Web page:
Employment presents no brighter a picture: the unemployment rate for Metis more than 15 years old is 19 percent, almost double the national average of 10.3 percent. Of those who are employed, 60 percent earn $10,000 a year or less. On the positive side, Ontario has the highest Metis participation rate in its labour force, 73 percent, well above the national rate of 68 percent. Besides that, employed Metis of Ontario share with the Northwest Territories the highest proportion of those earning $40,000 a year or over: in Ontario, 10 percent, and in the Northwest Territories 17.7 percent. This probably reflects the fact that 19.1 percent of employed Metis in Ontario, and 19.7 percent in the Northwest Territories, are in professional occupations, much higher than the national average of 6.2 percent for the Metis. The general population’s national average for those earning over $40,000 is 12.7 percent.
The Metis of Manitoba and Saskatchewan have not only the highest unemployment rates but also the lowest employment income. In Manitoba the unemployment rate is 20.1 percent, and 64.2 percent of those employed earn less than $10,000 annually; in Saskatchewan, the figures are 20.9 percent for the unemployed and 67.8 percent for those earning $10,000 a year or less.
The fact that the constitutional recognition of the Metis as an aboriginal people has not been followed by the creation of federal programs commensurate with those in place for other aboriginal peoples is a continuing irritant. In the words of the Metis National Council, this inaction “is particularly discriminatory in view of the fact that the Metis already face serious disadvantages relative to other Aboriginal peoples due to their lack of a land and resource base and the application to them of federal and provincial personal income and corporate tax laws.” An immediate goal is to secure a land and resource base, a “Metis Homeland.”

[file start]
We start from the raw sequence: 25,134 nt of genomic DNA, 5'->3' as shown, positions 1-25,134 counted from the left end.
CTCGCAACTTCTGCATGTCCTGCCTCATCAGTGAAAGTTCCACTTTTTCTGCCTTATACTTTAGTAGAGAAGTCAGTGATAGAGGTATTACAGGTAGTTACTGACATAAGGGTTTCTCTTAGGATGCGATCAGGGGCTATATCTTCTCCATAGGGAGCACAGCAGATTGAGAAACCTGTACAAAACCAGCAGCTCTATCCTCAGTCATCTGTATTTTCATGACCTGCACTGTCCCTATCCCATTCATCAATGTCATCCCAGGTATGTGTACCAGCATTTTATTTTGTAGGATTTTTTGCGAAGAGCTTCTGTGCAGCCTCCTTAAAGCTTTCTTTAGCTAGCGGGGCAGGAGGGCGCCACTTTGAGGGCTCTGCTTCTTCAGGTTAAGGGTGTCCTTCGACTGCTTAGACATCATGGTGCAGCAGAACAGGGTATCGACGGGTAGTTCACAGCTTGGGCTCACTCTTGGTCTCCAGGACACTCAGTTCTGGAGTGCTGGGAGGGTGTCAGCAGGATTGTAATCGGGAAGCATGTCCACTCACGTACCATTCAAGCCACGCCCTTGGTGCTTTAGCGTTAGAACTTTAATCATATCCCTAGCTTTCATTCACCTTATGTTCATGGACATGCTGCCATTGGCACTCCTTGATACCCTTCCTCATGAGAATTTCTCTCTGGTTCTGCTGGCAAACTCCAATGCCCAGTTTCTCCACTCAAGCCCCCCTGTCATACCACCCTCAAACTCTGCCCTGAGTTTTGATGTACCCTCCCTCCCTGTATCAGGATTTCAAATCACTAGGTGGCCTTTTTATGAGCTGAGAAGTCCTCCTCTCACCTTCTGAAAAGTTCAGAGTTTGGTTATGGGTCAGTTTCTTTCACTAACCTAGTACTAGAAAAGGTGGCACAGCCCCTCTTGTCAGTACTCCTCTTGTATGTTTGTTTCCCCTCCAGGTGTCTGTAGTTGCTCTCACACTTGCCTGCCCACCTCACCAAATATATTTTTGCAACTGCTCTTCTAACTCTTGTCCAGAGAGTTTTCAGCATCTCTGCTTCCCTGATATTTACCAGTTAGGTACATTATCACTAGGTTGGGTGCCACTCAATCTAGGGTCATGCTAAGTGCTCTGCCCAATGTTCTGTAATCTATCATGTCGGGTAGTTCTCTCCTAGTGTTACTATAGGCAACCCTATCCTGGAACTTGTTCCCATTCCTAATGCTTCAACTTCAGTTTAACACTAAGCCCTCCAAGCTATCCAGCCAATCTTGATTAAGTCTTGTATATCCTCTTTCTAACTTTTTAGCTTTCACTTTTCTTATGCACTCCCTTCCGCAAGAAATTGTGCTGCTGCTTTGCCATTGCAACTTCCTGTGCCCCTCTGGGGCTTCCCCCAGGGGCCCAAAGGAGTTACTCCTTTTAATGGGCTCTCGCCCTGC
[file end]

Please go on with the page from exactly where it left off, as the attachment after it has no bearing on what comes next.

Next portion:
Their sense of the importance of their own history, and the need to keep it a living memory, has been a central theme in Metis cultural activities since the battle of Batoche. Within a few years of the battle, an annual commemoration became a major ongoing event that today attracts thousands. As well, in 1887 a group of former friends and associates of Riel, concerned that the Metis side of the story be presented, formed the Union Nationale Métisse Saint-Joseph de Manitoba for the purpose of collecting material and researching events relating to the events of 1869–70 and 1885. A result was the publication of A.-H. de Trémaudan’s Histoire de la nation métisse dans l’Ouest canadien in 1935. Promoting awareness of Metis history has been a principal activity of cultural groups ever since. In 1972 the Manitoba Métis Federation (MMF) Press was founded, later to evolve into the Pemmican Press, based in Winnipeg. This press was the publisher of the Michif Dictionary, mentioned earlier. The Louis Riel Historical Society, founded in Edmonton in 1986, aims to establish a museum and archives as part of a Metis cultural resource centre. Today, it functions within the Metis Nation of Alberta.